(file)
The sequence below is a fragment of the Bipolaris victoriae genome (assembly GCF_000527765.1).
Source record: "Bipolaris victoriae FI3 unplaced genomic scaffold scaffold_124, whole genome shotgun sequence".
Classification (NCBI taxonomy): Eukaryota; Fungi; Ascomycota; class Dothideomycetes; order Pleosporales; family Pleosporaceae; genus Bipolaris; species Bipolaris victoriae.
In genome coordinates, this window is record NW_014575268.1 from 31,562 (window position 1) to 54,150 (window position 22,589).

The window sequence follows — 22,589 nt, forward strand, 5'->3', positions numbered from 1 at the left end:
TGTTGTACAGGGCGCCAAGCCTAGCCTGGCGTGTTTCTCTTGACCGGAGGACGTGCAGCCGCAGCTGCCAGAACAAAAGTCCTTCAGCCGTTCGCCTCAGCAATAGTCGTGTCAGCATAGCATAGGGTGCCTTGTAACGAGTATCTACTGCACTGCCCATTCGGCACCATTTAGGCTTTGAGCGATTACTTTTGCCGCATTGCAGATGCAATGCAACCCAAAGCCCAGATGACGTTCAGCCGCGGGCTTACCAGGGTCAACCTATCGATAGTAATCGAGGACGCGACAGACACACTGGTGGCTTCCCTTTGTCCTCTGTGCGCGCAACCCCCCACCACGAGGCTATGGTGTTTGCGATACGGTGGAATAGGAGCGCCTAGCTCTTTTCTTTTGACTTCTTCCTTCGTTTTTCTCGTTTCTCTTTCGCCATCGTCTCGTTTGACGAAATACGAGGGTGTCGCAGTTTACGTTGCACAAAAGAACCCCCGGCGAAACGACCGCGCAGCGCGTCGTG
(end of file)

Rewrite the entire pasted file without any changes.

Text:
The sequence below is a fragment of the Bipolaris victoriae genome (assembly GCF_000527765.1).
Source record: "Bipolaris victoriae FI3 unplaced genomic scaffold scaffold_124, whole genome shotgun sequence".
Classification (NCBI taxonomy): Eukaryota; Fungi; Ascomycota; class Dothideomycetes; order Pleosporales; family Pleosporaceae; genus Bipolaris; species Bipolaris victoriae.
In genome coordinates, this window is record NW_014575268.1 from 31,562 (window position 1) to 54,150 (window position 22,589).

The window sequence follows — 22,589 nt, forward strand, 5'->3', positions numbered from 1 at the left end:
TGTTGTACAGGGCGCCAAGCCTAGCCTGGCGTGTTTCTCTTGACCGGAGGACGTGCAGCCGCAGCTGCCAGAACAAAAGTCCTTCAGCCGTTCGCCTCAGCAATAGTCGTGTCAGCATAGCATAGGGTGCCTTGTAACGAGTATCTACTGCACTGCCCATTCGGCACCATTTAGGCTTTGAGCGATTACTTTTGCCGCATTGCAGATGCAATGCAACCCAAAGCCCAGATGACGTTCAGCCGCGGGCTTACCAGGGTCAACCTATCGATAGTAATCGAGGACGCGACAGACACACTGGTGGCTTCCCTTTGTCCTCTGTGCGCGCAACCCCCCACCACGAGGCTATGGTGTTTGCGATACGGTGGAATAGGAGCGCCTAGCTCTTTTCTTTTGACTTCTTCCTTCGTTTTTCTCGTTTCTCTTTCGCCATCGTCTCGTTTGACGAAATACGAGGGTGTCGCAGTTTACGTTGCACAAAAGAACCCCCGGCGAAACGACCGCGCAGCGCGTCGTG